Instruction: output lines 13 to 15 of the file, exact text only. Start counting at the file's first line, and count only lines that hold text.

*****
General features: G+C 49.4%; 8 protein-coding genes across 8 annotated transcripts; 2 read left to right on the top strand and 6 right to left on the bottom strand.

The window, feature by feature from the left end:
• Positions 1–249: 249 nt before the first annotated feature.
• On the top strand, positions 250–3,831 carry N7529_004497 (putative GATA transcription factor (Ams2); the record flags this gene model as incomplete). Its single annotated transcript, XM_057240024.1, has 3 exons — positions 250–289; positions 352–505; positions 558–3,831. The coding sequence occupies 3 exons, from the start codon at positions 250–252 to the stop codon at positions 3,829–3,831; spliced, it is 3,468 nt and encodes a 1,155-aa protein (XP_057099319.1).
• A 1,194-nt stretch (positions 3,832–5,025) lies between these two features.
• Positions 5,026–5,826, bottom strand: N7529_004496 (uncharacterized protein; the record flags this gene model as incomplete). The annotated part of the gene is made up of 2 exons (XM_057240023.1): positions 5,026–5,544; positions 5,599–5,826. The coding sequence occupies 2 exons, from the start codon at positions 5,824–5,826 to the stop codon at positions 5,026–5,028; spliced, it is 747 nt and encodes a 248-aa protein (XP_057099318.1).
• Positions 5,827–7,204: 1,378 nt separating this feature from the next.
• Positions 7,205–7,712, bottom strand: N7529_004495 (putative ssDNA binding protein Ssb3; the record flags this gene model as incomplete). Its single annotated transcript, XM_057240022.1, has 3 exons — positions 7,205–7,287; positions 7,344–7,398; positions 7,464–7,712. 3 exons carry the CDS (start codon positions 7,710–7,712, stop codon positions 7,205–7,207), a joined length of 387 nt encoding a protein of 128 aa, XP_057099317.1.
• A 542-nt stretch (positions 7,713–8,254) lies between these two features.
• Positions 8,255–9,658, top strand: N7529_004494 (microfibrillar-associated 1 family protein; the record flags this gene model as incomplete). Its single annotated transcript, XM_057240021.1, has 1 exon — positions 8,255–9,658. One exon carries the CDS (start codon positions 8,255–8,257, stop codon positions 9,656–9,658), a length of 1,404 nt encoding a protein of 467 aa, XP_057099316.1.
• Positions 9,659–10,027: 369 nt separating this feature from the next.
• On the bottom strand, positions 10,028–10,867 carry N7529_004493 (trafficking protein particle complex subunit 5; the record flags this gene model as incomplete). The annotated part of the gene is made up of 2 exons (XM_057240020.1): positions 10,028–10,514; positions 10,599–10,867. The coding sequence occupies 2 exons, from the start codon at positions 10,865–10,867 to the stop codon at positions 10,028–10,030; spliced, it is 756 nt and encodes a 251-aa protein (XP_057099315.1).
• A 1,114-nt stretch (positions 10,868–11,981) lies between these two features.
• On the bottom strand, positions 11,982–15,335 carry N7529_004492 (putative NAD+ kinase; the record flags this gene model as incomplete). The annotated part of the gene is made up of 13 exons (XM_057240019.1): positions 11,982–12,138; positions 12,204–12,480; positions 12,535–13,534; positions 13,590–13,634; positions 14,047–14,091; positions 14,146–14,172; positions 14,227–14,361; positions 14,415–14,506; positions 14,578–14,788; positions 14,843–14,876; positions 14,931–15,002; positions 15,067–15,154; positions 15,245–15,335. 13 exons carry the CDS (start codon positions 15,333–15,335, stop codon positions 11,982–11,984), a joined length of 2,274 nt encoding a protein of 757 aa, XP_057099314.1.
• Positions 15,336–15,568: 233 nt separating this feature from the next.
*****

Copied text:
• A 1,114-nt stretch (positions 10,868–11,981) lies between these two features.
• On the bottom strand, positions 11,982–15,335 carry N7529_004492 (putative NAD+ kinase; the record flags this gene model as incomplete). The annotated part of the gene is made up of 13 exons (XM_057240019.1): positions 11,982–12,138; positions 12,204–12,480; positions 12,535–13,534; positions 13,590–13,634; positions 14,047–14,091; positions 14,146–14,172; positions 14,227–14,361; positions 14,415–14,506; positions 14,578–14,788; positions 14,843–14,876; positions 14,931–15,002; positions 15,067–15,154; positions 15,245–15,335. 13 exons carry the CDS (start codon positions 15,333–15,335, stop codon positions 11,982–11,984), a joined length of 2,274 nt encoding a protein of 757 aa, XP_057099314.1.
• Positions 15,336–15,568: 233 nt separating this feature from the next.